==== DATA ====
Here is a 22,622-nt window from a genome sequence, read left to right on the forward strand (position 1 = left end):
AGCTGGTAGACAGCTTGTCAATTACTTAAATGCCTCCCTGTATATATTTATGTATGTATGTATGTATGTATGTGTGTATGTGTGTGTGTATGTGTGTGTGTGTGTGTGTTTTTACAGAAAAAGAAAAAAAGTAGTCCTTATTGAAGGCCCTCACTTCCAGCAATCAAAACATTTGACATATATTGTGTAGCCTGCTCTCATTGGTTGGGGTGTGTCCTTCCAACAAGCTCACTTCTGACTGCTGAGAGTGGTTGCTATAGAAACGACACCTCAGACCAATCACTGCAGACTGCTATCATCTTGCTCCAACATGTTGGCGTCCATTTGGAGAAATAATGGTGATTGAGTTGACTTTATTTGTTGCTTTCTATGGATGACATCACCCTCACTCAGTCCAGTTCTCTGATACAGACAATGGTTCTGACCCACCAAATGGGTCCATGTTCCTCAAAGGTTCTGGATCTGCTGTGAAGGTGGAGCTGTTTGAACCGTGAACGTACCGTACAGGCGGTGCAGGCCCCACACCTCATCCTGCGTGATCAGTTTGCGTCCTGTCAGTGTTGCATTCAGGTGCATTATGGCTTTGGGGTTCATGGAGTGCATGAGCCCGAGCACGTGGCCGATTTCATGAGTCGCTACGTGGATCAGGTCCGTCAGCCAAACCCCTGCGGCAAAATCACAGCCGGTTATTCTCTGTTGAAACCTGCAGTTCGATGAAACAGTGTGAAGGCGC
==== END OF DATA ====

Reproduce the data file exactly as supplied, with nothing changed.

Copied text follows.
Here is a 22,622-nt window from a genome sequence, read left to right on the forward strand (position 1 = left end):
AGCTGGTAGACAGCTTGTCAATTACTTAAATGCCTCCCTGTATATATTTATGTATGTATGTATGTATGTATGTGTGTATGTGTGTGTGTATGTGTGTGTGTGTGTGTGTTTTTACAGAAAAAGAAAAAAAGTAGTCCTTATTGAAGGCCCTCACTTCCAGCAATCAAAACATTTGACATATATTGTGTAGCCTGCTCTCATTGGTTGGGGTGTGTCCTTCCAACAAGCTCACTTCTGACTGCTGAGAGTGGTTGCTATAGAAACGACACCTCAGACCAATCACTGCAGACTGCTATCATCTTGCTCCAACATGTTGGCGTCCATTTGGAGAAATAATGGTGATTGAGTTGACTTTATTTGTTGCTTTCTATGGATGACATCACCCTCACTCAGTCCAGTTCTCTGATACAGACAATGGTTCTGACCCACCAAATGGGTCCATGTTCCTCAAAGGTTCTGGATCTGCTGTGAAGGTGGAGCTGTTTGAACCGTGAACGTACCGTACAGGCGGTGCAGGCCCCACACCTCATCCTGCGTGATCAGTTTGCGTCCTGTCAGTGTTGCATTCAGGTGCATTATGGCTTTGGGGTTCATGGAGTGCATGAGCCCGAGCACGTGGCCGATTTCATGAGTCGCTACGTGGATCAGGTCCGTCAGCCAAACCCCTGCGGCAAAATCACAGCCGGTTATTCTCTGTTGAAACCTGCAGTTCGATGAAACAGTGTGAAGGCGC